A heavy or hero? Inside Tom Bernard's game plan on Crane

North Adams Mayor Thomas Bernard has named Angie Ellison as his new administrative officer. Ellison has served as town administrator of Uxbridge and town manager of Blandford.

NORTH ADAMS — The mayor of North Adams is in a pitched battle with one of his city's largest employers. In a pandemic, no less.

In this interview, Thomas Bernard discusses his handling of Crane Stationery Co.'s move to reopen. The company is operating in defiance of Bernard's request that it prove that all of the work it called employees back to perform May 8 qualifies as "essential."

State law grants him that authority. But Bernard lost ground Thursday when a move to ratify two emergency orders he issued concerning Crane faltered at the Board of Health. After one of the board's three members recused himself, citing a conflict of interest, a motion by Kevin Lamb to ratify the orders failed to be seconded, ending debate. [See companion story.]

Bernard now concedes the city cannot impose $1,000 daily fines against Crane for defying his initial May 3 order. He says he isn't interested in racking up legal costs in a court fight with the company. An emergency order the city's health inspector issued May 10 has been rescinded; Bernard's May 3 order remains in effect.

Bernard said he now plans to focus on clarifying Crane's future in North Adams. On May 1, the mayor received a letter from Crane saying that not only did the company plan to lay off 85 percent of its 229-member workforce June 19, it provided notice of a full shutdown by the end of September.

Bernard says the company told him verbally that letter was sent in error. But on May 4, the mayor challenged the company to make a public statement.

He's still waiting. "Crane's employees and our community deserve candor and transparency from the company," he said.

[The following interview has been edited for length and clarity.]

QUESTION: What were your first thoughts, when you learned April 29 that Crane Stationery planned to reopen, even as it described plans to cut its workforce in June by 85 percent?

ANSWER: When this news broke, one of the things I did immediately was reach out to the company to ask how we could help them wanting the company to succeed and to continue operations in North Adams. They informed me that they were going to open. I had reservations about that and sought clarification of how they fit within the "essential" services list. I didn't honestly believe they met the standard.

What I'll say with the benefit of some distance and reflection is at that point, what I should have said to the company was "prove it" and you may not open it until you do. What I chose to do instead was to reach out to folks in the state to ask them to help me understand what Crane's position was, which led to the opinion from the Department of Labor Standards.

On the first of May, I also began to hear from employees who were very concerned about being called back to work. I heard from people who were getting mixed messages that they were "essential," that the company was asserting they were essential. But they were also hearing that they were not essential and by no means should they report to work.

There was so much uncertainty. I reached out to Labor Standards and asked them to move on that question expeditiously.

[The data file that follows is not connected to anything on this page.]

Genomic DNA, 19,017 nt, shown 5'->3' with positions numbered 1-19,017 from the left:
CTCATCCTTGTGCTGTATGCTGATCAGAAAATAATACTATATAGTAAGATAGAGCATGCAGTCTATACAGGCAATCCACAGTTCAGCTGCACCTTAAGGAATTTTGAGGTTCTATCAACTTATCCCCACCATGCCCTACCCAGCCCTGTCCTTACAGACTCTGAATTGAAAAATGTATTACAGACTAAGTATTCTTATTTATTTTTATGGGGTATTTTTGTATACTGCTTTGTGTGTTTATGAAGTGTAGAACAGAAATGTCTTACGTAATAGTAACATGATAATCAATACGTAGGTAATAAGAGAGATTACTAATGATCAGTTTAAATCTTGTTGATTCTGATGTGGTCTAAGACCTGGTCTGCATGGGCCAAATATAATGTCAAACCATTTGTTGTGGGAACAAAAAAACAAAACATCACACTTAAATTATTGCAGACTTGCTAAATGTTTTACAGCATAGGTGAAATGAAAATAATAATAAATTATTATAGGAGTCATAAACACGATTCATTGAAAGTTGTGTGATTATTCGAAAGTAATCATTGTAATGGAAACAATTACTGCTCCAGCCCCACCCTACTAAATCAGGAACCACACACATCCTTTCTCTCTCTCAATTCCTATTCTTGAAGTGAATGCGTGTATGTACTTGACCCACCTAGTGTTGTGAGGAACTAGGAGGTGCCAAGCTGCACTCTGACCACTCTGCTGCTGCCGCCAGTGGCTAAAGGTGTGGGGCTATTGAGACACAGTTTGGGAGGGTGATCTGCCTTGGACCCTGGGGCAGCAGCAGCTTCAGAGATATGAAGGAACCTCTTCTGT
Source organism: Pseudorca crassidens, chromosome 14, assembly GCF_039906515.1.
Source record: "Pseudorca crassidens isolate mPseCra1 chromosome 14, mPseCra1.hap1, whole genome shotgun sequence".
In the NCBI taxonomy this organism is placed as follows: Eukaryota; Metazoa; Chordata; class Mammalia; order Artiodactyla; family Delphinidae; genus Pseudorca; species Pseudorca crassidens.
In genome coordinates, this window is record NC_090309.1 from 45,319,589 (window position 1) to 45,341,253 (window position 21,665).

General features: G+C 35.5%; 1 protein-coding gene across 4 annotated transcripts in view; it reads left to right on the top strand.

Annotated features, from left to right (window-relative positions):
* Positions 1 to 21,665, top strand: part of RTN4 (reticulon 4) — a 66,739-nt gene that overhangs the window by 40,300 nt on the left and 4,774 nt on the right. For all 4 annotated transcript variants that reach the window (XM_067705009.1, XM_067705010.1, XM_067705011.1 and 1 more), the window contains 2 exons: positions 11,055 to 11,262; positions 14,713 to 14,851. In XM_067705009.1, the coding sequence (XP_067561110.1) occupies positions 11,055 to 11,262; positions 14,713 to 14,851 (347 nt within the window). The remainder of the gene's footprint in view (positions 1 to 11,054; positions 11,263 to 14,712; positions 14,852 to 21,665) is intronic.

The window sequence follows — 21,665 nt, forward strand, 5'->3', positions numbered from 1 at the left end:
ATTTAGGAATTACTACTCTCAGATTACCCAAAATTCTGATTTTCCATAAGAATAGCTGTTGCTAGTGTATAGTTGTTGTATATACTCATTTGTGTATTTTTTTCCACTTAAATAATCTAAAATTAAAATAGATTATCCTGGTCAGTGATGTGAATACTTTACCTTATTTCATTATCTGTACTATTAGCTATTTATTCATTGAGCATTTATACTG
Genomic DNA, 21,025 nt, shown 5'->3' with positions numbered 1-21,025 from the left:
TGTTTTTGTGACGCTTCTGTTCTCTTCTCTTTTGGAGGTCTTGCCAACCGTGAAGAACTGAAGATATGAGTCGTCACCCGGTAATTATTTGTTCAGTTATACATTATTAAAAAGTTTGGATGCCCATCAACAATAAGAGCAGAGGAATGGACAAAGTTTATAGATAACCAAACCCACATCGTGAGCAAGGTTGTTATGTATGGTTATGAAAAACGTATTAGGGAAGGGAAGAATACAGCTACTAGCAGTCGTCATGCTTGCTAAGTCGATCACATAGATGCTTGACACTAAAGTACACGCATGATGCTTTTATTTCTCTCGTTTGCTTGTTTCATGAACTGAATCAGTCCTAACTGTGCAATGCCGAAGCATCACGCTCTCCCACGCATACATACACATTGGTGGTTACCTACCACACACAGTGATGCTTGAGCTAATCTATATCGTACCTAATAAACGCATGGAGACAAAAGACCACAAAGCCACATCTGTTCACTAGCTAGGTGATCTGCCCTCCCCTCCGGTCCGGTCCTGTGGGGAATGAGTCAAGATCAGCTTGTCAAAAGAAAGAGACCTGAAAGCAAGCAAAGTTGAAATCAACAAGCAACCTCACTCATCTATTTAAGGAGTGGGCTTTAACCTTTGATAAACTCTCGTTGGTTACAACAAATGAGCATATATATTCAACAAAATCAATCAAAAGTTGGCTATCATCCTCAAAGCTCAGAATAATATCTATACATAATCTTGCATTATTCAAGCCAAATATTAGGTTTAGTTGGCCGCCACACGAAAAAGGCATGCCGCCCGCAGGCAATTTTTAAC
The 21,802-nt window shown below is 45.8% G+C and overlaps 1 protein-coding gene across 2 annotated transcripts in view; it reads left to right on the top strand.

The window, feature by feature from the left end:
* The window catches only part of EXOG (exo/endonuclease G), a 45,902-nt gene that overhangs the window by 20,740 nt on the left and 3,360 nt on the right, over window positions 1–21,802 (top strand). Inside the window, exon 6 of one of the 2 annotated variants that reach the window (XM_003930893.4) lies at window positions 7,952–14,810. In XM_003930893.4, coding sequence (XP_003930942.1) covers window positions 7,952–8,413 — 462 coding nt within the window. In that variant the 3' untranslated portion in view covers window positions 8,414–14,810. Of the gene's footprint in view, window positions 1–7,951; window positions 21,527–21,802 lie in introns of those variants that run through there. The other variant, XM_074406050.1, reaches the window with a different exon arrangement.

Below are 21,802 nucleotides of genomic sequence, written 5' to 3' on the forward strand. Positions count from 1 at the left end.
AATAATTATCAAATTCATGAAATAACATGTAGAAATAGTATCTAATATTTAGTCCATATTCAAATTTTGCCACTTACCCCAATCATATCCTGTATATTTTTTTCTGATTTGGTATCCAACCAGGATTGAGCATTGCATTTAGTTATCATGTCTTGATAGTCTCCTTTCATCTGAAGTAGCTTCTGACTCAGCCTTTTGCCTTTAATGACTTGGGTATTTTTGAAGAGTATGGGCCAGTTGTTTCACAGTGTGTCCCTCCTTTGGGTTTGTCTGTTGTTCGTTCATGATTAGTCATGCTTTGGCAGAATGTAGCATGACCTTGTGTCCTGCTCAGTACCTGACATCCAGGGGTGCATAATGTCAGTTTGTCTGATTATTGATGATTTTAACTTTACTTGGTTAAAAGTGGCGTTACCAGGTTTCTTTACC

Q: The DLS said May 2 that while aspects of Crane's work did not qualify as "essential," the state would not stop it from filling other orders. At that point, why did you not just let it go?

A: Because I continued to hear concerns from employees that they were not being called back to work on essential work. They were concerned about their health and safety. And at that point, we had seen no health and safety plan. Limitation of contact is a big part of that anyway. If they're calling people in for nonessential work, then that's an increased risk factor regardless of other steps they've put in place. I felt that acting within the scope of the city's responsibility, we needed something greater, which is why I strengthened the order.

Q: You weren't moved by the fact that Mrs. Pence might run out of stationery? [The company noted in an email to the DLS that the vice president's wife, Karen Pence, is a customer.]

A: It's not a question of who the customers are. It's a question of what is the nature of the work that is being done.

Q: In terms of employees, by going back for nonessential work, did they also express to you financial concerns about making less money now received through enhanced unemployment benefits?

A: I think that's a factor. I don't want to speak to what people have disclosed to me, but I think that's certainly one part of it, what they would be eligible for.

Q: Do you think it would be inappropriate to contain the company's operations only to help employees receive more money through such benefits?

A: If that were the only reason, it would be inappropriate.

Q: The company made the point about there being another North Adams printing facility that is operating. What do you say to that "what about that" argument?

A: As I've said to folks at the company, I am not going to engage or indulge in false equivalency theater with them.

Q: Break that down for me. What's false equivalency theater?

A: It's exactly what you said. It's "what about this"? The conditions of other businesses are not relevant to this because there is no universal standard to apply. Every instance is different and trying to equate the operations of a retail store and a manufacturing firm?

There's a great Carl Sandburg quote. He says, "If the facts are against you, argue the law. If the law is against you, argue the facts. If the law and facts are against you, pound the table and yell like hell." The company is pounding the table right now.

Q: The point you're making is that you can't equate a retail store with a 200-plus employee manufacturer?

A: It's hard to compare. And I will say that we have had a back-and-forth with Walmart to make sure that their health and safety protocols are as strong as they can be.

Q: Do you think the DLS finding could be characterized as weak on whether nonessential work should occur at Crane? Was that not helpful to the city or to the public?

A: No, I think, it was helpful because it set a parameter. It did point to legitimate concern.

Q: The company, I think, is trying to say, "Hey, wait a minute. That DLS finding should be not a parameter, but the standard."